(Universite catholique de louvain)
Further Information

This colloquium is the annual Maths-Stats colloquium, held jointly with the Statistics department.

Abstract
In the recent years, the most important developments in Optimization were related to clarification of abilities of the higher-order methods. These schemes have potentially much higher rate of convergence as compared to the lower-order methods. However, the possibility of their implementation in the form of practically efficient algorithms was questionable during decades. In this talk, we discuss different possibilities for advancing in this direction, which avoid all standard fears on tensor methods (memory requirements, complexity of computing the tensor components, etc.). Moreover, in this way we get the new second-order methods with memory, which converge provably faster than the conventional upper limits provided by the Complexity Theory.
Fri, 13 May 2022

15:00 - 16:00
L2

Non-Euclidean Data Analysis (and a lot of questions)

John Aston
(University of Cambridge)
Abstract

The statistical analysis of data which lies in a non-Euclidean space has become increasingly common over the last decade, starting from the point of view of shape analysis, but also being driven by a number of novel application areas. However, while there are a number of interesting avenues this analysis has taken, particularly around positive definite matrix data and data which lies in function spaces, it has increasingly raised more questions than answers. In this talk, I'll introduce some non-Euclidean data from applications in brain imaging and in linguistics, but spend considerable time asking questions, where I hope the interaction of statistics and topological data analysis (understood broadly) could potentially start to bring understanding into the applications themselves.

Fri, 13 May 2022

10:00 - 11:00
L2

Generalizing the fast Fourier transform to handle missing input data

Keith Briggs
(BT)
Abstract

The discrete Fourier transform is fundamental in modern communication systems.  It is used to generate and process (i.e. modulate and demodulate) the signals transmitted in 4G, 5G, and wifi systems, and is always implemented by one of the fast Fourier transforms (FFT) algorithms.  It is possible to generalize the FFT to work correctly on input vectors with periodic missing values.   I will consider whether this has applications, such as more general transmitted signal waveforms, or further applications such as spectral density estimation for time series with missing data.  More speculatively, can we generalize to "recursive" missing values, where the non-missing blocks have gaps?   If so, how do we optimally recognize such a pattern in a given time series?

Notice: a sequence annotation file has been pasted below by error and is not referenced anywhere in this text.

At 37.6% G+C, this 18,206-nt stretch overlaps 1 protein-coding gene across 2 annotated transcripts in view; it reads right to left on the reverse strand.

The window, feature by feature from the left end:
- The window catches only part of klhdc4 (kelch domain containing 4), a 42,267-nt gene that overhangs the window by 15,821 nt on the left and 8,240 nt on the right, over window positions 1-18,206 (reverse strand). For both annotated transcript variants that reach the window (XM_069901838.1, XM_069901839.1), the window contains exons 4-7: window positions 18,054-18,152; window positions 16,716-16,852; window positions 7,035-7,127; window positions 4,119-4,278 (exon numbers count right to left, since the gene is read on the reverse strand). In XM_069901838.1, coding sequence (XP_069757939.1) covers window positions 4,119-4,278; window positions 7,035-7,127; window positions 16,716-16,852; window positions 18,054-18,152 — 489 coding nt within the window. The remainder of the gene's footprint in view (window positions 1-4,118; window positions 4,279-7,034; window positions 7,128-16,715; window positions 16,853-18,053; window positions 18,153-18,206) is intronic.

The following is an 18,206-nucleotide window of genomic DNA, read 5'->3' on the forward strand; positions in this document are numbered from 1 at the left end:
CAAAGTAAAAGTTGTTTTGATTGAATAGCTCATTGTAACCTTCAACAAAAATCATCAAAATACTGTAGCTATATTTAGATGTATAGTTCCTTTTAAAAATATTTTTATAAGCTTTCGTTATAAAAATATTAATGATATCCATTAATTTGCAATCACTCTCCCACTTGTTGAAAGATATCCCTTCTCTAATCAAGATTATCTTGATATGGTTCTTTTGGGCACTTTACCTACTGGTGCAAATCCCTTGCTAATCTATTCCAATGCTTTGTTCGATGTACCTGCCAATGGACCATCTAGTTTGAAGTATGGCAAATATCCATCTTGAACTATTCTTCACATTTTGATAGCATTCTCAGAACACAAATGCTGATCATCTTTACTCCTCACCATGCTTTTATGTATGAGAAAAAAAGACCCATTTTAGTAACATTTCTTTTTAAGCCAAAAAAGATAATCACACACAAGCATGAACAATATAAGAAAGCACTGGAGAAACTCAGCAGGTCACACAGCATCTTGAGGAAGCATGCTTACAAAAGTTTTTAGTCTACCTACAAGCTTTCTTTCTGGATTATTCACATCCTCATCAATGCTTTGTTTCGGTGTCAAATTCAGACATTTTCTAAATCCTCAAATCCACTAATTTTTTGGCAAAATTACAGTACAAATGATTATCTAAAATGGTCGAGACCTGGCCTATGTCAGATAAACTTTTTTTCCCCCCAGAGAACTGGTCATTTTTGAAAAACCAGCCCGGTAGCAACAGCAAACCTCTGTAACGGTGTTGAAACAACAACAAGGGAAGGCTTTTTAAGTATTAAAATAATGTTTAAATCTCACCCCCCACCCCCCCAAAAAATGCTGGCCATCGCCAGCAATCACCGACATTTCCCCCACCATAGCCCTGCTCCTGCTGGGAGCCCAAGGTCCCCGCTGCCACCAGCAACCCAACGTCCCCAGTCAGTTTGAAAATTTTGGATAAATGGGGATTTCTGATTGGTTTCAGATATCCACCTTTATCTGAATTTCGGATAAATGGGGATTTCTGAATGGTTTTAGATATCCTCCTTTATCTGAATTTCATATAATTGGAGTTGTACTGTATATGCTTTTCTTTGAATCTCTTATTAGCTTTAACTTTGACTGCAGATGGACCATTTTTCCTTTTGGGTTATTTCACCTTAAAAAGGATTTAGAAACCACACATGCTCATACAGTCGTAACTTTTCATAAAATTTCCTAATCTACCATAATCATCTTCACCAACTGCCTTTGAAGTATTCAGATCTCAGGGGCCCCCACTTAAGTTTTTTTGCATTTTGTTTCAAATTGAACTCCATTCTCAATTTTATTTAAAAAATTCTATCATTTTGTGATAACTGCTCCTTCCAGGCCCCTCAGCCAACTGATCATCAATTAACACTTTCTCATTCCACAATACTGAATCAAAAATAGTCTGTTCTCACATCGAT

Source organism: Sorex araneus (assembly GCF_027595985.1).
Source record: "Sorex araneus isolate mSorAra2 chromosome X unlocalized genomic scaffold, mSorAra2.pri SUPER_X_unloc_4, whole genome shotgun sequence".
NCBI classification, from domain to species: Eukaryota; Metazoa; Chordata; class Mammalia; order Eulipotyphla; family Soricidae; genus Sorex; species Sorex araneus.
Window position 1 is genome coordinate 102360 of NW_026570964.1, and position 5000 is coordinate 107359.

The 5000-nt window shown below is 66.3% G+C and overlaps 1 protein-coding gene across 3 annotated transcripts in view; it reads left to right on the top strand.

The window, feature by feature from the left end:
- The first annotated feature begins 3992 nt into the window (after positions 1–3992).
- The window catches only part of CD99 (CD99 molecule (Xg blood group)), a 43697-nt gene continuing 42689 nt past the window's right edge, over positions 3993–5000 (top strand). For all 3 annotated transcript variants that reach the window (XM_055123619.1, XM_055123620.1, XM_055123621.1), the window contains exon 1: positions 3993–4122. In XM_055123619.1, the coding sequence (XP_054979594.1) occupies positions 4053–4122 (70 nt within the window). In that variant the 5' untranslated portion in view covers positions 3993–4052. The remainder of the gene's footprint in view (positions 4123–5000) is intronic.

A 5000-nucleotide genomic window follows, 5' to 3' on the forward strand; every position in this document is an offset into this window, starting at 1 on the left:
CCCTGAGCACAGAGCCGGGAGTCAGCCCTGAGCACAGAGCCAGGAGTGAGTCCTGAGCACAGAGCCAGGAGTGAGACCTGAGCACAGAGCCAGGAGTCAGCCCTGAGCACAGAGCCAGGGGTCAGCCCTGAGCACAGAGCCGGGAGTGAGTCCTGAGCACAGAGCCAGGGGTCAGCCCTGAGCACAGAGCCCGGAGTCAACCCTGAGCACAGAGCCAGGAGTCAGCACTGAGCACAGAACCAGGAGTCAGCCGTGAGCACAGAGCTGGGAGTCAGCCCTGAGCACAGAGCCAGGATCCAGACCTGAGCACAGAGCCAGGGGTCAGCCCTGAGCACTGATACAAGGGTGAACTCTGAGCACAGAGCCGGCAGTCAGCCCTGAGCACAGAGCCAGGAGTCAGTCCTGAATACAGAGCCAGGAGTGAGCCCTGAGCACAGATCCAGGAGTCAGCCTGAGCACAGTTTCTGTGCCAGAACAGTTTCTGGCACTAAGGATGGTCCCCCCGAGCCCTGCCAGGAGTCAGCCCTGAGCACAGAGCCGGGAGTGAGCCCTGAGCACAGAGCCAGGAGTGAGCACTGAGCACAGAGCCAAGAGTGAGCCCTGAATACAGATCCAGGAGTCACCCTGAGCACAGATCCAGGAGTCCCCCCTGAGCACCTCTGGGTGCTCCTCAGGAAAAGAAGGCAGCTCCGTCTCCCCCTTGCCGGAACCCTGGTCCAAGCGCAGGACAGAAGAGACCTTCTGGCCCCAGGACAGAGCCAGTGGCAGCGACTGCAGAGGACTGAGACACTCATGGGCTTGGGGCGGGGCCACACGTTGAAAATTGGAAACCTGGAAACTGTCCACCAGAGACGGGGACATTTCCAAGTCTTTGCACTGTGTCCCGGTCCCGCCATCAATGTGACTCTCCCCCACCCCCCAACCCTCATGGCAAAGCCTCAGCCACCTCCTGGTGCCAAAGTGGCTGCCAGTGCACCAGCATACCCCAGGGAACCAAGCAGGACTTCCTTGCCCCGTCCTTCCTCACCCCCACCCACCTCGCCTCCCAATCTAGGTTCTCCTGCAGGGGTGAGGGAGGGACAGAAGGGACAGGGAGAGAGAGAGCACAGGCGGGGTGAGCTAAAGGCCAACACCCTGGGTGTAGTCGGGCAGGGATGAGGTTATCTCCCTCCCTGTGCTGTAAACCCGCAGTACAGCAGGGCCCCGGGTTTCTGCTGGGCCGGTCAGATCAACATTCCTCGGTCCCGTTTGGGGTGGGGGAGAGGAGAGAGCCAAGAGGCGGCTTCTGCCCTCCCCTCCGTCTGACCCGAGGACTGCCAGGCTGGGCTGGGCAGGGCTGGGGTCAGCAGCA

Fri, 10 Jun 2022

16:00 - 17:00
L2

Maths Meets Stats

Melanie Weber and Francesca Panero
Abstract

Melanie Weber 

Title: Geometric Methods for Machine Learning and Optimization

Abstract: A key challenge in machine learning and optimization is the identification of geometric structure in high-dimensional data. Such structural understanding is of great value for the design of efficient algorithms and for developing fundamental guarantees for their performance. Motivated by the observation that many applications involve non-Euclidean data, such as graphs, strings, or matrices, we discuss how Riemannian geometry can be exploited in Machine Learning and Optimization. First, we consider the task of learning a classifier in hyperbolic space. Such spaces have received a surge of interest for representing large-scale, hierarchical data, since they achieve better representation accuracy with fewer dimensions. Secondly, we consider the problem of optimizing a function on a Riemannian manifold. Specifically, we will consider classes of optimization problems where exploiting Riemannian geometry can deliver algorithms that are computationally superior to standard (Euclidean) approaches.

 

Francesca Panero

Title: A general overview of the different projects explored during my DPhil in Statistics.

Abstract: In the first half of the talk, I will present my work on statistical models for complex networks. I will propose a model to describe sparse spatial random graph underpinned by the Bayesian nonparametric theory and asymptotic properties of a more general class of these models, regarding sparsity, degree distribution and clustering coefficients.

The second half will be devoted to the statistical quantification of the risk of disclosure, a quantity used to evaluate the level of privacy that can be achieved by publishing a microdata file without modifications. I propose two ways to estimate the risk of disclosure, using both frequentist and Bayes nonparametric statistics.